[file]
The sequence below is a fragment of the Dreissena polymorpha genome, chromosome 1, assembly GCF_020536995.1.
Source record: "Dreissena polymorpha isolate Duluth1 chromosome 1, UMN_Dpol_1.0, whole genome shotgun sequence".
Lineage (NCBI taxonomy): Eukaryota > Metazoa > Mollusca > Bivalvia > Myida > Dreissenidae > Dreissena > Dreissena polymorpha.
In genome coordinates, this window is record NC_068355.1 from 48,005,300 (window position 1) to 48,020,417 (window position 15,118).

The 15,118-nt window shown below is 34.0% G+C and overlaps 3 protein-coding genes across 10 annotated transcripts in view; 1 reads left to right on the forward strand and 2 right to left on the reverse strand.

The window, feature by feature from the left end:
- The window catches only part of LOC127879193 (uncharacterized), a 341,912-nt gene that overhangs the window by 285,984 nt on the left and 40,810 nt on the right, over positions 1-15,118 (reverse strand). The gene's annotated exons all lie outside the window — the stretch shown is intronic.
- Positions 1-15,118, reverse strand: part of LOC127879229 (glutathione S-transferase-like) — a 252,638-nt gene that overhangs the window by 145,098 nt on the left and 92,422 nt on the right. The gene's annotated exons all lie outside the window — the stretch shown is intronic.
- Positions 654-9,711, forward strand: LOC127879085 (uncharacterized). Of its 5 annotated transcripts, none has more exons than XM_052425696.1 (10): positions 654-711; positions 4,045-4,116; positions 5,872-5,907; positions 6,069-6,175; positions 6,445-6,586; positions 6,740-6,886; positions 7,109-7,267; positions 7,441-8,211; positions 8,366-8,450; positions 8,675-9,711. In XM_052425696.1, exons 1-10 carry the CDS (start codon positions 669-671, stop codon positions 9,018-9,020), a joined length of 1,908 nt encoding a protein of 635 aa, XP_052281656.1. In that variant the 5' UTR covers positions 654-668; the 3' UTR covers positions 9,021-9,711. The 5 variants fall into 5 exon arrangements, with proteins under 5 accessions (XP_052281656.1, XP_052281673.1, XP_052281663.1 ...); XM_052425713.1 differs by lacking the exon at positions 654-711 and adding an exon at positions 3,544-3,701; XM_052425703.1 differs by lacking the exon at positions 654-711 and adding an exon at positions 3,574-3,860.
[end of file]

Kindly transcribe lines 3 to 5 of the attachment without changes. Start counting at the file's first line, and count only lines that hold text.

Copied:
Lineage (NCBI taxonomy): Eukaryota > Metazoa > Mollusca > Bivalvia > Myida > Dreissenidae > Dreissena > Dreissena polymorpha.
In genome coordinates, this window is record NC_068355.1 from 48,005,300 (window position 1) to 48,020,417 (window position 15,118).

The 15,118-nt window shown below is 34.0% G+C and overlaps 3 protein-coding genes across 10 annotated transcripts in view; 1 reads left to right on the forward strand and 2 right to left on the reverse strand.